If you live in one of Canada’s muscular metropolises, you might think about the Atlantic provinces once, maybe twice, a year. And when you do, you might be tempted to dismiss them as welfare states – unlike, say, Calgary.
After all, most people “down home” draw unemployment at least half the year. They’re just as likely to sit around the house as lace up their boots. That’s why anyone with even a little gumption lives somewhere else in this country – like, say, Calgary.
Of course, that doesn’t explain what people like Anya Waite are doing in Halifax. She’s an oceanographer who has spent most of her 30-year-career in New Zealand, Australia and Europe. Now, she’s running one of Canada’s more intriguing experiments in public-private sector collaborations: the Ocean Frontier Institute.
As global warming has started the countdown on sustainable innovation in marine sciences – where practical applications already affect everything from offshore fisheries and aquaculture to transportation and renewable energy – the institute aims to cultivate the best, newest ideas for everyone, everywhere.
“We’re trying to move ocean studies to a more useful place in the conversation,” Waite told me recently. “Historically, research is an ivory tower and we’re really working to break that down; to make the dialogue easier between academics and their potential stakeholders, which include governments, industries and communities. In fact, it won’t be easy and it certainly won’t be a straight line.”
Apparently, Nova Scotia’s capital city is as good a place as any in the world to make that happen. Why not? She was born, raised and educated there.
Move on down the coast a piece and you might meet a fellow who grew up in 1940s Apartheid South Africa, who became a Reuters news agency reporter covering the revolutionary bonfires of mid-20th century Latin America, who moved to the Toronto Telegram’s Moscow bureau during the iciest days of late-1960s Cold War mongering, who assumed the editorship of Canada’s most successful metropolitan magazine only to be slapped with a $102-million libel suit in the 1980s, and who has lived, since 1997, with his wife along a storm-lashed stretch of Nova Scotia’s South Shore.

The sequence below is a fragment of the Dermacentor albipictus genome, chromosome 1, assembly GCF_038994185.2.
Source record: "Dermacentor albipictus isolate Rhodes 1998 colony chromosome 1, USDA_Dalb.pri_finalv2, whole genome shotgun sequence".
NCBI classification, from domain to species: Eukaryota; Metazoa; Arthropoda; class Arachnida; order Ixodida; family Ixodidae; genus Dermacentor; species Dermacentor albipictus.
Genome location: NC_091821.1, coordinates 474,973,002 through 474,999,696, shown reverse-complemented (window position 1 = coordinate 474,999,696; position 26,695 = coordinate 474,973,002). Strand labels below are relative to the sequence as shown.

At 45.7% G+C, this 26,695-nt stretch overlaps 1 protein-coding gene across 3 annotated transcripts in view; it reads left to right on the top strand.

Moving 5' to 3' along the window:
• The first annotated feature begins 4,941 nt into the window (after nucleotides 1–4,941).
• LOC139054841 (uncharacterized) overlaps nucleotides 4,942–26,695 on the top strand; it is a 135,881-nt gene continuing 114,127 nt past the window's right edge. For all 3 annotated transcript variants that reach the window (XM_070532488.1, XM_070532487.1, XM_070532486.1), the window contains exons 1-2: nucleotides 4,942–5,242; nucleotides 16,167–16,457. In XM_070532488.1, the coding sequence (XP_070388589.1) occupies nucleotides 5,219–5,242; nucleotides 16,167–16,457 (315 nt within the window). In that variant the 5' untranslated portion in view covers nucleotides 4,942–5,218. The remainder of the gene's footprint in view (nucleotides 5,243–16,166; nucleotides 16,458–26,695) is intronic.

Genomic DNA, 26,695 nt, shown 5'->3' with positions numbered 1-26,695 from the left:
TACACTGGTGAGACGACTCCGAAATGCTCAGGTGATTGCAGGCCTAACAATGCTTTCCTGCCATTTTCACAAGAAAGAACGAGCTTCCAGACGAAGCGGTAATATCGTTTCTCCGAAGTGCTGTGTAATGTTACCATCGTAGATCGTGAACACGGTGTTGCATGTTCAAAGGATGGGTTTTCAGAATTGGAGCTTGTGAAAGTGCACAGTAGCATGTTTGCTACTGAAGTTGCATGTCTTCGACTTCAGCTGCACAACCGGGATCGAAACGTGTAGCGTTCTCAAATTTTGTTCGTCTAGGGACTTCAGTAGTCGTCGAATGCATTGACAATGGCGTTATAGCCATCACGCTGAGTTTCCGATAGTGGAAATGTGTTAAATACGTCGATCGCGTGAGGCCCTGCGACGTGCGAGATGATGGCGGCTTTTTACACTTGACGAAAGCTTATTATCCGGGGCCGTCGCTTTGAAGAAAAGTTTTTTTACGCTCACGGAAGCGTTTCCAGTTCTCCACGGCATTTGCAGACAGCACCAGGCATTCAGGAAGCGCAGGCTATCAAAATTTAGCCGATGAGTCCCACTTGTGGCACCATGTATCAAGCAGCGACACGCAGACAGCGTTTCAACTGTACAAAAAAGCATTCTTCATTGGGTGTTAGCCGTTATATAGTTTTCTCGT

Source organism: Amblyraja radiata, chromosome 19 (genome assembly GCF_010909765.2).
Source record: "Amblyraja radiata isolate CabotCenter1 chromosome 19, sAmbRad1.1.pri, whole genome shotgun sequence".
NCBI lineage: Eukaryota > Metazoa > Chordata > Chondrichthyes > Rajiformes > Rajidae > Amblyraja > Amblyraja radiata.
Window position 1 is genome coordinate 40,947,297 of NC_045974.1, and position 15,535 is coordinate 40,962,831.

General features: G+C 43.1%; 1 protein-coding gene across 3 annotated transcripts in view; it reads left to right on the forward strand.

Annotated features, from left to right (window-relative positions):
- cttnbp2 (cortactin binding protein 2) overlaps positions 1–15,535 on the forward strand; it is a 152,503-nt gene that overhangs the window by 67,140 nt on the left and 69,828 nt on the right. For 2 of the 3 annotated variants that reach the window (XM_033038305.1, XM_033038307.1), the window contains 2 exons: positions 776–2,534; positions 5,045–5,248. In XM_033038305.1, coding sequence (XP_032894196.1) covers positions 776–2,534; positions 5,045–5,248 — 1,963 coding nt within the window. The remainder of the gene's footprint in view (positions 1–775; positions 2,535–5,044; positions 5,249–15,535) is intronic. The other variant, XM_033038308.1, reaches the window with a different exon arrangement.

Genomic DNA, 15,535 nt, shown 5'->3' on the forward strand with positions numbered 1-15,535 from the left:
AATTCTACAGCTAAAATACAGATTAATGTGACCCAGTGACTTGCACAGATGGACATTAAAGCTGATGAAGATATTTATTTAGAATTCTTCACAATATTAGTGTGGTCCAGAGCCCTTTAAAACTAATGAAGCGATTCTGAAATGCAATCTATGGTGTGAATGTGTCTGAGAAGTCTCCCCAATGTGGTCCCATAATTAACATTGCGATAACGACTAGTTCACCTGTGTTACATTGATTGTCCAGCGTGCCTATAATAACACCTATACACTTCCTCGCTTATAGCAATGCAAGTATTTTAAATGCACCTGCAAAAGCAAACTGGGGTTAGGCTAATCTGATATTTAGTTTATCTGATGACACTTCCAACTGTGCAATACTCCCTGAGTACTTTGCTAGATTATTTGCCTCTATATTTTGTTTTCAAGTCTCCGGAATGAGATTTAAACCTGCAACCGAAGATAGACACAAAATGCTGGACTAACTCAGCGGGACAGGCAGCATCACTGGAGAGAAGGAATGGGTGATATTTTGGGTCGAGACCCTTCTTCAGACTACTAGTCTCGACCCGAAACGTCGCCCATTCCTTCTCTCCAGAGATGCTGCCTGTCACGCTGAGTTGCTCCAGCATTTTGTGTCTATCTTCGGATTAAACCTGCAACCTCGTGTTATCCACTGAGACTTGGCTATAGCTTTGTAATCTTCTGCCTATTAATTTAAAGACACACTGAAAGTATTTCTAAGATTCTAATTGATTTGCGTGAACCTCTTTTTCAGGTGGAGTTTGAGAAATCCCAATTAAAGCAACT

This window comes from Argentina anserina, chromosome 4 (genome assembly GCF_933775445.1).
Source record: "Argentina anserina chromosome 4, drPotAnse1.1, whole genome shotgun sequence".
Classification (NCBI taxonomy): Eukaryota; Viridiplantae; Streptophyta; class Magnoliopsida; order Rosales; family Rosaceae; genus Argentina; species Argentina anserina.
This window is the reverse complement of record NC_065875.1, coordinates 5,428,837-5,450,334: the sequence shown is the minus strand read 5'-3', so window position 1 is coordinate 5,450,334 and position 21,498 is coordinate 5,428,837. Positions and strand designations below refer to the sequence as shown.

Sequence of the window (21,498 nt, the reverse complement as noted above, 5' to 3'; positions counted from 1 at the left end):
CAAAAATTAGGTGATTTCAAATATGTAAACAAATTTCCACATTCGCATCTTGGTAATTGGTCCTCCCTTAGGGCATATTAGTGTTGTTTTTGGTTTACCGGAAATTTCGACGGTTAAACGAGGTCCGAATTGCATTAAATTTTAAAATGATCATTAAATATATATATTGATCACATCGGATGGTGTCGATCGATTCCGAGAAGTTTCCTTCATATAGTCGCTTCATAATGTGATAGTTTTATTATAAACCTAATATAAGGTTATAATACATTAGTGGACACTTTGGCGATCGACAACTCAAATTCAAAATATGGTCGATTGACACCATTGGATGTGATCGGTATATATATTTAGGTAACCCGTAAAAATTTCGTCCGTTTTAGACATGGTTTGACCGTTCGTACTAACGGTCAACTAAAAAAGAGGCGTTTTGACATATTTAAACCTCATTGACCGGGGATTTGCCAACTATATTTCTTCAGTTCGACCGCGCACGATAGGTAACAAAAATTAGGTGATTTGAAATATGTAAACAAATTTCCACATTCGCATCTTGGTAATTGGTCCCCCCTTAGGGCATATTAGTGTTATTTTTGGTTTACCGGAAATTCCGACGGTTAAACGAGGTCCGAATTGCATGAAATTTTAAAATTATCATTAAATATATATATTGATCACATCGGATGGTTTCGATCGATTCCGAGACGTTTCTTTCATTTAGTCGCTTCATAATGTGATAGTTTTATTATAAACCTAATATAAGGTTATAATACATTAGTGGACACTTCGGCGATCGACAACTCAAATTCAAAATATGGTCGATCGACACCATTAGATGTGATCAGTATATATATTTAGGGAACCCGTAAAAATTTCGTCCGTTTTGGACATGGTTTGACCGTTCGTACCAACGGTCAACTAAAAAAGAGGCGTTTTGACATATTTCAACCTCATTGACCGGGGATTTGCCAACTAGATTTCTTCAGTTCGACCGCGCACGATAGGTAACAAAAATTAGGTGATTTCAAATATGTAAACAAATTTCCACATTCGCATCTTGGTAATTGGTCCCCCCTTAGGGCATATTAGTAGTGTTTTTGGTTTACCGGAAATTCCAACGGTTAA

Living near Port Medway hasn’t seemed to hurt Marq de Villiers much. In fact, he told me following the national release of his latest book, Hell and Damnation: A Sinner’s Guide to Eternal Torment, “I have an idea for another one. I’m thinking about calling it The Longbow, the Schooner, and the Violin. It’s about wood. Actually, it’s about wood, commerce and art. And war.”
Would he go away to write?
“Why would I do that?” he blurts between bites of a truly excellent reuben sandwich, courtesy of the The Port Grocer restaurant, which overlooks a bay where rum-runners once ferried their booze.
According to Aoife Mac Namara, “We have to get used to the unfamiliar.”
She’s the new president of the Nova Scotia College of Art and Design in Halifax, and she knows what she’s talking about. Born in Amherst, N.S., but raised from the age of three in Ireland, she holds two master’s degrees and a PhD in fine arts. After a stint running Simon Fraser University’s Faculty of Communications, Art and Technology in Burnaby, B.C., she’s here.
In fact, she’s always been a fan of the East Coast – not because it’s quaint, or slow, or lazy or anything else others in the rest of Canada might assume, but because it tends to defy expectations.
“We all need to be open, to be empathetic, to learn, to collaborate,” she says. “That’s how we’re all going to be future-ready.”
She’s talking about her university, of course, but she could be referring to the stereotypes that still afflict Canadians about other Canadians wherever they may live: Halifax, St. John’s, Charlottetown, Fredericton – even, say, Calgary.
Alec Bruce is a Halifax journalist who writes about business, politics and social issues, and editor of Troy Media Partner news site The Bluenose Bulletin.
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